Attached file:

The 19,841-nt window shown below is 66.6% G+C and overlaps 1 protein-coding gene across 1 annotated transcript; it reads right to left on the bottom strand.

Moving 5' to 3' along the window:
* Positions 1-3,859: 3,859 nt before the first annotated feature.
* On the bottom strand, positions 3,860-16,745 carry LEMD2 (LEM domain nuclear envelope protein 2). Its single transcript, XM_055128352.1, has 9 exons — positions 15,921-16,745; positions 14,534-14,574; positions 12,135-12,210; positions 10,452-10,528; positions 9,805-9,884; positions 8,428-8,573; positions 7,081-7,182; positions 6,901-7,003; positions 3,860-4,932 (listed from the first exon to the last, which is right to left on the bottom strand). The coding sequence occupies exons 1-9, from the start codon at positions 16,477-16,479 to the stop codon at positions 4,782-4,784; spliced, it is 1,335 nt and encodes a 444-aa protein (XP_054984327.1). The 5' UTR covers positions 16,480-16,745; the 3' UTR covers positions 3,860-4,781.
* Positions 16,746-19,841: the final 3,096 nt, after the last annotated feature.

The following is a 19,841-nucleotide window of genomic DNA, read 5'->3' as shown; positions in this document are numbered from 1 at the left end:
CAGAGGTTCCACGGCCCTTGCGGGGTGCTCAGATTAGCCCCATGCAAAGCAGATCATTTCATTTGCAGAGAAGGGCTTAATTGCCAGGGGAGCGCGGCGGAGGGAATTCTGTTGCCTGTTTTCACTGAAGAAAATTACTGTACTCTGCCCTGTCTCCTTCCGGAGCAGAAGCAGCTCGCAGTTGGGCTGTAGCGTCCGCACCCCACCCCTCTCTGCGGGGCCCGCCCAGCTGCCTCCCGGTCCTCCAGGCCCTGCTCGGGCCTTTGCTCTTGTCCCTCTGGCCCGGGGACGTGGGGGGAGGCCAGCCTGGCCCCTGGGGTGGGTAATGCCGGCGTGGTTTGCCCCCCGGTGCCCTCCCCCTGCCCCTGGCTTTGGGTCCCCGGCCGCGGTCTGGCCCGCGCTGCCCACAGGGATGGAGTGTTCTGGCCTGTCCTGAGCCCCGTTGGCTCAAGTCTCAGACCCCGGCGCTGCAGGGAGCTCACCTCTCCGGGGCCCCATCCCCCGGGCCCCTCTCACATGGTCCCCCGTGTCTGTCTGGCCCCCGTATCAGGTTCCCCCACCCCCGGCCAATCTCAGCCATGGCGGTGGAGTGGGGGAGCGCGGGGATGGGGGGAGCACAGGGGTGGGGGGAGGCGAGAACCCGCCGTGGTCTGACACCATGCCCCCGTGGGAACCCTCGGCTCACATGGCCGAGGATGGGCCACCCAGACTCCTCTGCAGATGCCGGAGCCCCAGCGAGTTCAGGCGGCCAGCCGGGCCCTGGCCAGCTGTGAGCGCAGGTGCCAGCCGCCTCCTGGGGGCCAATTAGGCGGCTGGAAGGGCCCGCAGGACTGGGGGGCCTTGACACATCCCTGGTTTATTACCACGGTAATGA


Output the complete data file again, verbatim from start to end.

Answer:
The 19,841-nt window shown below is 66.6% G+C and overlaps 1 protein-coding gene across 1 annotated transcript; it reads right to left on the bottom strand.

Moving 5' to 3' along the window:
* Positions 1-3,859: 3,859 nt before the first annotated feature.
* On the bottom strand, positions 3,860-16,745 carry LEMD2 (LEM domain nuclear envelope protein 2). Its single transcript, XM_055128352.1, has 9 exons — positions 15,921-16,745; positions 14,534-14,574; positions 12,135-12,210; positions 10,452-10,528; positions 9,805-9,884; positions 8,428-8,573; positions 7,081-7,182; positions 6,901-7,003; positions 3,860-4,932 (listed from the first exon to the last, which is right to left on the bottom strand). The coding sequence occupies exons 1-9, from the start codon at positions 16,477-16,479 to the stop codon at positions 4,782-4,784; spliced, it is 1,335 nt and encodes a 444-aa protein (XP_054984327.1). The 5' UTR covers positions 16,480-16,745; the 3' UTR covers positions 3,860-4,781.
* Positions 16,746-19,841: the final 3,096 nt, after the last annotated feature.

The following is a 19,841-nucleotide window of genomic DNA, read 5'->3' as shown; positions in this document are numbered from 1 at the left end:
CAGAGGTTCCACGGCCCTTGCGGGGTGCTCAGATTAGCCCCATGCAAAGCAGATCATTTCATTTGCAGAGAAGGGCTTAATTGCCAGGGGAGCGCGGCGGAGGGAATTCTGTTGCCTGTTTTCACTGAAGAAAATTACTGTACTCTGCCCTGTCTCCTTCCGGAGCAGAAGCAGCTCGCAGTTGGGCTGTAGCGTCCGCACCCCACCCCTCTCTGCGGGGCCCGCCCAGCTGCCTCCCGGTCCTCCAGGCCCTGCTCGGGCCTTTGCTCTTGTCCCTCTGGCCCGGGGACGTGGGGGGAGGCCAGCCTGGCCCCTGGGGTGGGTAATGCCGGCGTGGTTTGCCCCCCGGTGCCCTCCCCCTGCCCCTGGCTTTGGGTCCCCGGCCGCGGTCTGGCCCGCGCTGCCCACAGGGATGGAGTGTTCTGGCCTGTCCTGAGCCCCGTTGGCTCAAGTCTCAGACCCCGGCGCTGCAGGGAGCTCACCTCTCCGGGGCCCCATCCCCCGGGCCCCTCTCACATGGTCCCCCGTGTCTGTCTGGCCCCCGTATCAGGTTCCCCCACCCCCGGCCAATCTCAGCCATGGCGGTGGAGTGGGGGAGCGCGGGGATGGGGGGAGCACAGGGGTGGGGGGAGGCGAGAACCCGCCGTGGTCTGACACCATGCCCCCGTGGGAACCCTCGGCTCACATGGCCGAGGATGGGCCACCCAGACTCCTCTGCAGATGCCGGAGCCCCAGCGAGTTCAGGCGGCCAGCCGGGCCCTGGCCAGCTGTGAGCGCAGGTGCCAGCCGCCTCCTGGGGGCCAATTAGGCGGCTGGAAGGGCCCGCAGGACTGGGGGGCCTTGACACATCCCTGGTTTATTACCACGGTAATGA